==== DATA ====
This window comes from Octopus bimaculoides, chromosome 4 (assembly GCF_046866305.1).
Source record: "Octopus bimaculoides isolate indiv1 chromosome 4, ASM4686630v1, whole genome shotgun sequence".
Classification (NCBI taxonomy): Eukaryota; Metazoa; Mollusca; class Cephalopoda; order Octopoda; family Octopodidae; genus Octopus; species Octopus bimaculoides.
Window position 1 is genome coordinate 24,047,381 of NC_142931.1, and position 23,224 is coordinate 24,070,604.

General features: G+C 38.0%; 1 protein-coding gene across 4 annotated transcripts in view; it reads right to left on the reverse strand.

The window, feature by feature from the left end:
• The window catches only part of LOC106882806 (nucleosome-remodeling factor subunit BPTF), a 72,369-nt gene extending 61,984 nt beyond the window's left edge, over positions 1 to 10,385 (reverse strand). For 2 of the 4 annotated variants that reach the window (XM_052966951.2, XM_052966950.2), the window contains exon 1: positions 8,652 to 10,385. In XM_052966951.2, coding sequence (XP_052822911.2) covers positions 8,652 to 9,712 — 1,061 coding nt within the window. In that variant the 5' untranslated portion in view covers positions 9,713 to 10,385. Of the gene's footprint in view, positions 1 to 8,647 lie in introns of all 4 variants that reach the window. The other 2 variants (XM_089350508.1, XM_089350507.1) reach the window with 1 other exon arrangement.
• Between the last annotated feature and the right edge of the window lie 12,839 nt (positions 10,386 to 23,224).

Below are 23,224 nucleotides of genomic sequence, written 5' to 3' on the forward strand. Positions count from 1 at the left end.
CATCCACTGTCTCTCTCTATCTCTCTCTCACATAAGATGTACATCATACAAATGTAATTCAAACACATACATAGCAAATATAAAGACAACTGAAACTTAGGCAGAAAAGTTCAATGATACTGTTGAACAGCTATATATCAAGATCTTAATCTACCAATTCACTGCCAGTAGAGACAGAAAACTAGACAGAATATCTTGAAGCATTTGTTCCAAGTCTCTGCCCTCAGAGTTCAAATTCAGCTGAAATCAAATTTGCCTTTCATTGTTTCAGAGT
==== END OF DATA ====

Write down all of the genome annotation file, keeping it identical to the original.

This window comes from Octopus bimaculoides, chromosome 4 (assembly GCF_046866305.1).
Source record: "Octopus bimaculoides isolate indiv1 chromosome 4, ASM4686630v1, whole genome shotgun sequence".
Classification (NCBI taxonomy): Eukaryota; Metazoa; Mollusca; class Cephalopoda; order Octopoda; family Octopodidae; genus Octopus; species Octopus bimaculoides.
Window position 1 is genome coordinate 24,047,381 of NC_142931.1, and position 23,224 is coordinate 24,070,604.

General features: G+C 38.0%; 1 protein-coding gene across 4 annotated transcripts in view; it reads right to left on the reverse strand.

The window, feature by feature from the left end:
• The window catches only part of LOC106882806 (nucleosome-remodeling factor subunit BPTF), a 72,369-nt gene extending 61,984 nt beyond the window's left edge, over positions 1 to 10,385 (reverse strand). For 2 of the 4 annotated variants that reach the window (XM_052966951.2, XM_052966950.2), the window contains exon 1: positions 8,652 to 10,385. In XM_052966951.2, coding sequence (XP_052822911.2) covers positions 8,652 to 9,712 — 1,061 coding nt within the window. In that variant the 5' untranslated portion in view covers positions 9,713 to 10,385. Of the gene's footprint in view, positions 1 to 8,647 lie in introns of all 4 variants that reach the window. The other 2 variants (XM_089350508.1, XM_089350507.1) reach the window with 1 other exon arrangement.
• Between the last annotated feature and the right edge of the window lie 12,839 nt (positions 10,386 to 23,224).

Below are 23,224 nucleotides of genomic sequence, written 5' to 3' on the forward strand. Positions count from 1 at the left end.
CATCCACTGTCTCTCTCTATCTCTCTCTCACATAAGATGTACATCATACAAATGTAATTCAAACACATACATAGCAAATATAAAGACAACTGAAACTTAGGCAGAAAAGTTCAATGATACTGTTGAACAGCTATATATCAAGATCTTAATCTACCAATTCACTGCCAGTAGAGACAGAAAACTAGACAGAATATCTTGAAGCATTTGTTCCAAGTCTCTGCCCTCAGAGTTCAAATTCAGCTGAAATCAAATTTGCCTTTCATTGTTTCAGAGT